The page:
The Baltimore Polycystic Kidney Disease Research and Clinical Core Center (P30DK090868) provided human kidney tissue from both ADPKD patients and non-affected controls. Samples were surgically harvested according to the guidelines established by the Institutional Review Board of the University of Maryland and were then de-identified. Sex information was not available. Immunoblotting with anti-NNT (catalog # 459170, Invitrogen) and anti-actin (catalog # A2228, Sigma) antibodies was performed using the protocol described in the Western blot section of Methods.
Mouse kidney tissue harvest
Mice were euthanized according to Yale IACUC guidelines and following the recommendations of the American Veterinary Medical Association. Briefly, ketamine-xylazine solutions were prepared in 0.9% sodium chloride, containing a final concentration of 10 mg/ml of ketamine (NDC # 11695-0703-1, Covetrus) and 1 mg/ml of xylazine hydrochloride (catalog # X0059, TCI). All mice were euthanized with an intraperitoneal injection of 100 mg/kg of ketamine and 10 mg/kg of xylazine to produce deep anesthesia, followed by vital organ harvesting and exsanguination. Tail or toe tissue from previously genotyped mice was acquired for a second time when animals were under anesthesia for genotype confirmation. Retro-orbital blood was also collected from anesthetized mice, prior to kidney harvesting. The left kidney was excised, weighed, snap frozen in liquified N2 and stored at −80 °C for biochemistry analysis. The right kidney was excised, weighed and fixed in 4% paraformaldehyde. Fixed kidneys were then sectioned in half along their sagittal axes, infiltrated with 30% sucrose overnight and embedded in OCT for further imaging.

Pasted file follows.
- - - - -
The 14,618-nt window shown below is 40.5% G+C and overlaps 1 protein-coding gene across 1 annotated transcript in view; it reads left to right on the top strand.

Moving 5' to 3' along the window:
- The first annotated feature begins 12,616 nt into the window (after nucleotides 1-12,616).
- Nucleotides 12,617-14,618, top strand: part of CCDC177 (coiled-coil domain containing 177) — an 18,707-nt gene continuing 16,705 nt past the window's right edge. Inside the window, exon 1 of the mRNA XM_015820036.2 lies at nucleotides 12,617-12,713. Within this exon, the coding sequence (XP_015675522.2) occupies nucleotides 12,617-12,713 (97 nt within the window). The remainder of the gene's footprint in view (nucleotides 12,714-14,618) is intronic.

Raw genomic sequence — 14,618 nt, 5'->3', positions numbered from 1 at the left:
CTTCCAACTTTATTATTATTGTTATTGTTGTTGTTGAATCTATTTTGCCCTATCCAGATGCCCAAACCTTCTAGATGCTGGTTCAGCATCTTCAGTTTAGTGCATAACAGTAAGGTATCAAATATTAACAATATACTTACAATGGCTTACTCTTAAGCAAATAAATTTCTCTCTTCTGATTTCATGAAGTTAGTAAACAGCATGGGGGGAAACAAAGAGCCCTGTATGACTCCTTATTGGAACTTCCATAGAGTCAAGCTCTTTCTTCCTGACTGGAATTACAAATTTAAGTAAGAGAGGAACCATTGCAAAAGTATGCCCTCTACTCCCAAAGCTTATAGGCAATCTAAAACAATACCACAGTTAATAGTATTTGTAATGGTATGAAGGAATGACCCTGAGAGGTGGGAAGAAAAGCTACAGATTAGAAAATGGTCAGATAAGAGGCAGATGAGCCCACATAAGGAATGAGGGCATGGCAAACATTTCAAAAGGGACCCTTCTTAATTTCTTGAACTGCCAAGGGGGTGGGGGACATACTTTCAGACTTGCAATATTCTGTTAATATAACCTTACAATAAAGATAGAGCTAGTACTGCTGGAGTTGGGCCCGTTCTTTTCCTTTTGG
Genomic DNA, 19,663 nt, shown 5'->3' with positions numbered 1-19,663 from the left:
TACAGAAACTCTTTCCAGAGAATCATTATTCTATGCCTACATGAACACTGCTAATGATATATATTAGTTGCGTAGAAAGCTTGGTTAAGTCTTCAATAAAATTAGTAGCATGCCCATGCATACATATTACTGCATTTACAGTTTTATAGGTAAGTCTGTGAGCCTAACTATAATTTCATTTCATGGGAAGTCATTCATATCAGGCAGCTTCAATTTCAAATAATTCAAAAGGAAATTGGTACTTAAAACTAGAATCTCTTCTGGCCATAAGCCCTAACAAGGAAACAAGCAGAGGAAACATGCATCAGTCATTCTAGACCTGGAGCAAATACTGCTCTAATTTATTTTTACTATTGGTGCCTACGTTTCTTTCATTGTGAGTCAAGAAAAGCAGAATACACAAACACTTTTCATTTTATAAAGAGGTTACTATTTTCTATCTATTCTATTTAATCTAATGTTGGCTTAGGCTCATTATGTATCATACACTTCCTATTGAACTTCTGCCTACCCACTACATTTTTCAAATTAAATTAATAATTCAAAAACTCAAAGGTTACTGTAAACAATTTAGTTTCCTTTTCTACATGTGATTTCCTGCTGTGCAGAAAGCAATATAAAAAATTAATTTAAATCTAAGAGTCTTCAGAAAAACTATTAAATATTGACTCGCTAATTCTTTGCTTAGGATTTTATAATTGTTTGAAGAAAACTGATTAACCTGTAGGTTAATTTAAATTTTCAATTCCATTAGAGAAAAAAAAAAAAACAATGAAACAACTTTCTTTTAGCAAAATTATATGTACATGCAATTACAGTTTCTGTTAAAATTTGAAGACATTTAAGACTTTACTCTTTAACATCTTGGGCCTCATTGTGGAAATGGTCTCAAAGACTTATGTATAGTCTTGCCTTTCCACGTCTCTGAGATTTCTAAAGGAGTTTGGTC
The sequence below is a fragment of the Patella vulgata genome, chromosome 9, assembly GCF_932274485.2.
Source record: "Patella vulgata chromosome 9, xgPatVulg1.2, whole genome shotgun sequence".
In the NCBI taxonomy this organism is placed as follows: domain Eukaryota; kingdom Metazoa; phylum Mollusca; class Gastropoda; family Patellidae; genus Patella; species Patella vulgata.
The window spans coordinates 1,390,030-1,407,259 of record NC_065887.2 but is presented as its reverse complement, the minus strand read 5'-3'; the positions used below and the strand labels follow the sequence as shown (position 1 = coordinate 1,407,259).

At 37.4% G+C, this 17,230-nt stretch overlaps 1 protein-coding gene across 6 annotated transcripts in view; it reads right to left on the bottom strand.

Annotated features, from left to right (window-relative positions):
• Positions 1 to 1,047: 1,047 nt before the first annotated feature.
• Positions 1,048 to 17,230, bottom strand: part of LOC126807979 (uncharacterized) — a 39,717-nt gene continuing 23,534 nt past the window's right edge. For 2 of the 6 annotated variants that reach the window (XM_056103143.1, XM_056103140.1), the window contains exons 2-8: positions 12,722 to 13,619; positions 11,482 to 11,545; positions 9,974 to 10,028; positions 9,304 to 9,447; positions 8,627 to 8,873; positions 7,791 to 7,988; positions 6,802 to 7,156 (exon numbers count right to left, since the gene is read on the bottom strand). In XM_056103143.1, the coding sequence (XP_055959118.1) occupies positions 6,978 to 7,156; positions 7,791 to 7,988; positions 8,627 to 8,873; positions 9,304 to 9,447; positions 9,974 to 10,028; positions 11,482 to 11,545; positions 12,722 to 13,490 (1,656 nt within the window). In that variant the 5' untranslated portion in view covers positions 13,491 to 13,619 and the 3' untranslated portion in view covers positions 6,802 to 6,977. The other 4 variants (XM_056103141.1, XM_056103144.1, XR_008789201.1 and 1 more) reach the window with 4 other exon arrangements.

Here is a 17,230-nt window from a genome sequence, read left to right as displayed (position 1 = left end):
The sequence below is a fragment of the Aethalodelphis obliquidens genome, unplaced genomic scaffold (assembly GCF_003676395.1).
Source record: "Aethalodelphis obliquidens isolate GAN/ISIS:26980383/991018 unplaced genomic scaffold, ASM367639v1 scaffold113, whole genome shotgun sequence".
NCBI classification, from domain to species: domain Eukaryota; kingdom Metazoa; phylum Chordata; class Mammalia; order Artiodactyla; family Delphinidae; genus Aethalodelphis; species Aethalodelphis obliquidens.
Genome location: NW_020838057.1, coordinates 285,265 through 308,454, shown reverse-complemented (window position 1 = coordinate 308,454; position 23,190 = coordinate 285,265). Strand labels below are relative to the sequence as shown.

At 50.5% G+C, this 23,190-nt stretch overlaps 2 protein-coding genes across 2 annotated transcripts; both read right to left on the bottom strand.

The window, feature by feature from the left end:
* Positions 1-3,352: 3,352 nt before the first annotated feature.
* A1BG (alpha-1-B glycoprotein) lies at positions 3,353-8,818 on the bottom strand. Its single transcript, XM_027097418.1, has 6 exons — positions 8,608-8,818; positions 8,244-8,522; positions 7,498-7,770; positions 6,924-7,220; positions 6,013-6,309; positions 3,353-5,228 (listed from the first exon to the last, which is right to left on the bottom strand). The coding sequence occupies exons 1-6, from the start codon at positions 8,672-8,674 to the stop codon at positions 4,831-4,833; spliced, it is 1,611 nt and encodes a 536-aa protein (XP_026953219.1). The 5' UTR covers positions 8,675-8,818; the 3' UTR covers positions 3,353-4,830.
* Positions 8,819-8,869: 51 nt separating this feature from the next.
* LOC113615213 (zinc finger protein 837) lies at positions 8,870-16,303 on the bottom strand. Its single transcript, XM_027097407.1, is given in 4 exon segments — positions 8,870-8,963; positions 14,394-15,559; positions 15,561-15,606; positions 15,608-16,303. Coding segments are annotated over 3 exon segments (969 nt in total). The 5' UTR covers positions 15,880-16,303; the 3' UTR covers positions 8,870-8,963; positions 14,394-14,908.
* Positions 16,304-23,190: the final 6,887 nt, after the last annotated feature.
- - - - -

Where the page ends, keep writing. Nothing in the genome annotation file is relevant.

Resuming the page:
Serum creatinine and BUN measurement
Retro-orbital blood was collected from anesthetized mice prior to sacrifice and centrifuged in Plasma Separator Tubes with Lithium Heparin (BD) to separate plasma. Serum creatinine and BUN analysis were performed by the George M. O’Brien Kidney Center at Yale University.
Immunoprecipitation from crude mitochondria fractions prepared from Pkd1 F/H-BAC mice